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Victoria’s Secret Is That She’s Racist

On Friday, December 19, two Black Victoria Secret shoppers faced a nightmare straight from a 1960’s film. After a third Black woman allegedly attempted to shoplift from the lingerie superstore, the manager of the outlet in Alabama ordered the other two Black shoppers to leave. Simply because their skin tone matched that of the accused, the two women had to drop everything and leave even though they had done nothing wrong and had no further relation to the shop-lifter other than the color of their skin.

“I never thought in a million years this would happen to me,” Kimberly Houzah said

In an emotional Facebook Livestream, one of the black women, Kimberly Houzah, documents her experience from the moment she was ordered to leave the premises to the inevitable moment in her car when the disheartening misfortune of racial discrimination finally hit her.

I’d like to believe that we are past the times of racial prejudice and “Whites Only” businesses but increasing evidence says otherwise as more and more people of color are stepping up to tell horror tales of bias in everyday life.

Although Victoria Secret promptly released a statement, vowing that they don’t tolerate the type of behavior that was shown and that they have terminated all involved employees, the damage has already been done. Once a person is introduced to that type of racial bias in a place where their dollar is supposed to be seen just as green as the next White person’s, they can’t just “shake it off.” Believe it or not, it’s hard to shake off the feeling that eyes are always watching you when you’re simply trying to buy a new bra or that one slip-up from a completely unrelated person can end your shopping experience.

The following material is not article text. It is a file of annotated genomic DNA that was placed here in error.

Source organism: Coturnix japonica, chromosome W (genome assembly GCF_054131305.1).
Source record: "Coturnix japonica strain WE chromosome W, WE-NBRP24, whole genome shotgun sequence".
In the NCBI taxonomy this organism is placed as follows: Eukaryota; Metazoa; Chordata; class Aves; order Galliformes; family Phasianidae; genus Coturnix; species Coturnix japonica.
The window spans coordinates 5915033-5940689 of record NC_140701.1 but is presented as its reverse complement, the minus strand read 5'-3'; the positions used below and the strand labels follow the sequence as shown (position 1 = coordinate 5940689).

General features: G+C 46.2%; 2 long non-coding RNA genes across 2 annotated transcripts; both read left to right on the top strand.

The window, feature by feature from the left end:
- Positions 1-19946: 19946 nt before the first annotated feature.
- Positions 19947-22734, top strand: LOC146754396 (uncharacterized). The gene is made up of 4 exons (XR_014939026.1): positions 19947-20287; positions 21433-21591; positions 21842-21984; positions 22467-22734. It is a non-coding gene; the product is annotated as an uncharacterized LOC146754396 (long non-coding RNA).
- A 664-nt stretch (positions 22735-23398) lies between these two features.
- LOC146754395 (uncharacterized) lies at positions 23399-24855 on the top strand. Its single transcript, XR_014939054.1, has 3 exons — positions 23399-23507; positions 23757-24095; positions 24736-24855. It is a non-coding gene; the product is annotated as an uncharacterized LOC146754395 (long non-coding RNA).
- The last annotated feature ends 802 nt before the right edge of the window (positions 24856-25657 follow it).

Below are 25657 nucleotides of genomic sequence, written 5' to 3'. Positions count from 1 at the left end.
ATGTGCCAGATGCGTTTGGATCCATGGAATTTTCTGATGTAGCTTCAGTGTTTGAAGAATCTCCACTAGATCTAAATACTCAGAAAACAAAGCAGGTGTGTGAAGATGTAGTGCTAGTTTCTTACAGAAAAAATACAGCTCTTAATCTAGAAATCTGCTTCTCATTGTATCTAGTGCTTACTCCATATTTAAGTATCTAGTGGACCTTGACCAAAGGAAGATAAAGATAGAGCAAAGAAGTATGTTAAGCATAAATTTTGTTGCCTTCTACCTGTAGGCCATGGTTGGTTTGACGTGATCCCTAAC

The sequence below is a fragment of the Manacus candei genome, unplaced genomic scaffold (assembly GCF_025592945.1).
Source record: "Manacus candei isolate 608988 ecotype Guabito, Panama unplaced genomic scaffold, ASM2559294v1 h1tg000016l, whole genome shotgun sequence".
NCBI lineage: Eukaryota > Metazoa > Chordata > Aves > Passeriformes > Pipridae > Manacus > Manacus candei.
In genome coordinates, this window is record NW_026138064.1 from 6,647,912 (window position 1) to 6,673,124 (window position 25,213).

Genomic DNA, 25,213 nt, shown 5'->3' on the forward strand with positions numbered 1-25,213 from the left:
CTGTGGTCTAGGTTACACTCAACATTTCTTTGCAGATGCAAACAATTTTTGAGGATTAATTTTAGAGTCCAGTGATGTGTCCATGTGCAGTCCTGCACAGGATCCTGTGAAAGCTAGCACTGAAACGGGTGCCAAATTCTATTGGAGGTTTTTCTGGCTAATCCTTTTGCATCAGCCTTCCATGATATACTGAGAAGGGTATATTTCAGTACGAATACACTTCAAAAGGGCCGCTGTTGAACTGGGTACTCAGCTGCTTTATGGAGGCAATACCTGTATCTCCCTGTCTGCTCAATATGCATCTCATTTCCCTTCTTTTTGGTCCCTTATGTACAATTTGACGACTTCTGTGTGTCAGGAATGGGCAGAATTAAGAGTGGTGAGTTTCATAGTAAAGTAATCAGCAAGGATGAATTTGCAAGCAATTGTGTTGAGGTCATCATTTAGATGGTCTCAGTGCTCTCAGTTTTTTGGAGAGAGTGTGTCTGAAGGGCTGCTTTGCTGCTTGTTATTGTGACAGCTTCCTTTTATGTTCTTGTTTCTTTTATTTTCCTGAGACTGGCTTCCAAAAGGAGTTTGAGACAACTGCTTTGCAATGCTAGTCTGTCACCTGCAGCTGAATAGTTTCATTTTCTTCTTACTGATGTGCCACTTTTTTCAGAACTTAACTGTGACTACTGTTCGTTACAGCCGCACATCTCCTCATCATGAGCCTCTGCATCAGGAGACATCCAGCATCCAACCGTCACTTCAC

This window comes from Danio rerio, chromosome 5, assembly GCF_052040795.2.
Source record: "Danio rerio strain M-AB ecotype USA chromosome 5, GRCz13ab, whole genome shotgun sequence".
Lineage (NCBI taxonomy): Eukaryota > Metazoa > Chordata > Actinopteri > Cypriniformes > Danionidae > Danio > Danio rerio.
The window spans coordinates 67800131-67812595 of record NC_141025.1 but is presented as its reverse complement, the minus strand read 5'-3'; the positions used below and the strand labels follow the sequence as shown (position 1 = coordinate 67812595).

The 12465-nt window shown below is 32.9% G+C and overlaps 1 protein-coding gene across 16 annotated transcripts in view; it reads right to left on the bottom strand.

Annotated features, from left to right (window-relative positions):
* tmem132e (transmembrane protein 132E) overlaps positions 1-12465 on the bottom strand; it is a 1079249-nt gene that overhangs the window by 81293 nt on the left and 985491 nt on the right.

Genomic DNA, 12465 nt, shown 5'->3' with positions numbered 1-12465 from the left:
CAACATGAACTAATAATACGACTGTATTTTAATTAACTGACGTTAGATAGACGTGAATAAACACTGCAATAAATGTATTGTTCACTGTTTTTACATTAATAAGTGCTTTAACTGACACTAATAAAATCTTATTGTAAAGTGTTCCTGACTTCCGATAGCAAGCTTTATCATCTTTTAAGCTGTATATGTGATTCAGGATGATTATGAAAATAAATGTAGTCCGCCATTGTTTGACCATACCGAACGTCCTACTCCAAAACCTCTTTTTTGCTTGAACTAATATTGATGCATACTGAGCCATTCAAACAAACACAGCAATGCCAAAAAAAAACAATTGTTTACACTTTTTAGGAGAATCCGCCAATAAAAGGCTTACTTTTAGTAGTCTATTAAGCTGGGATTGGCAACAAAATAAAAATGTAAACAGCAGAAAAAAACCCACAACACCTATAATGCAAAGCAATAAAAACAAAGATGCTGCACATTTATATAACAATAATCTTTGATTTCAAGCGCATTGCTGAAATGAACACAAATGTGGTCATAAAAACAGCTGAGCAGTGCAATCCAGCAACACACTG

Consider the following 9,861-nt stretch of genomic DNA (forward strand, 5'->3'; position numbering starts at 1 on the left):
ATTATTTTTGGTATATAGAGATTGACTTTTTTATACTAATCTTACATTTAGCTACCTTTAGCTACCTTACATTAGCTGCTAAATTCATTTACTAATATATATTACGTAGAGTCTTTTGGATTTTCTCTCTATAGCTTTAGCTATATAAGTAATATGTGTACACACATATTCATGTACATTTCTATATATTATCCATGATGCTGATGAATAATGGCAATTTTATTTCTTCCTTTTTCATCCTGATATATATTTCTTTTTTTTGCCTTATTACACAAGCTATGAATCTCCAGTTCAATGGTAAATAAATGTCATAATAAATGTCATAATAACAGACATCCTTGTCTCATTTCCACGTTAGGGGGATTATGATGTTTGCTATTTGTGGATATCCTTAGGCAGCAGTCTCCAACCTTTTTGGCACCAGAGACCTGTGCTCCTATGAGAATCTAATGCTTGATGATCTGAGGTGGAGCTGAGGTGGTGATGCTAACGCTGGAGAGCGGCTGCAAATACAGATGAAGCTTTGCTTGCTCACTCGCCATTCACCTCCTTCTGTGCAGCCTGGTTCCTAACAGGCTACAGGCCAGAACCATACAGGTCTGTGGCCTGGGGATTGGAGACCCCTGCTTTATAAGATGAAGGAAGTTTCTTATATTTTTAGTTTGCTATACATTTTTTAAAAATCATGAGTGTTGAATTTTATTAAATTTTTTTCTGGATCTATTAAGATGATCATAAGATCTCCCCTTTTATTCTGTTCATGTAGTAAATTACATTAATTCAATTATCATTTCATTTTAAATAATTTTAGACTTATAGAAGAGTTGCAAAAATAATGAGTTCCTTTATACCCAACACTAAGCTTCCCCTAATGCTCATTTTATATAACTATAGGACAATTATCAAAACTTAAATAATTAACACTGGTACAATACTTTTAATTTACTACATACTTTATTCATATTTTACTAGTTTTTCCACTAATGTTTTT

“We can’t just punish everyone because of the actions of people in their race group; and quite frankly, there’s a lot worst things to blame a whole race for than petty crimes.”

When you are a person of color, you find yourself trying your hardest to pretend that the rest of the world does not perceive you any differently from your paler neighbor. But when people of color are exposed to this type of mistreatment, especially in such a well-known place, it can taint every other trip to the mall.

Everyone more or less knows the fashion industry’s phobia of models of color, and Victoria Secret is not immune to this lack of color on their runway. Even at this year’s fashion show, while there was a noticeable amount of non-White models, the lingerie chain store still has a long way to go. It’s even more discouraging to see, that in some cases, this phobia of those with a little more melanin can spread beyond the runway and to a point where it robs those from their right to equal treatment in a department store.

We can’t just punish everyone because of the actions of people in their race group. That’s exactly the type of behavior that encourages the toxic relationships that we read about in history books. And quite frankly, there’s a lot worst things to blame a whole race for than petty crimes (hint, hint).  Although it may feel good at times to wrong those who have wronged you, blame-shifting is an elementary behavior, and a grown woman, especially one in the retail agency, should know better.

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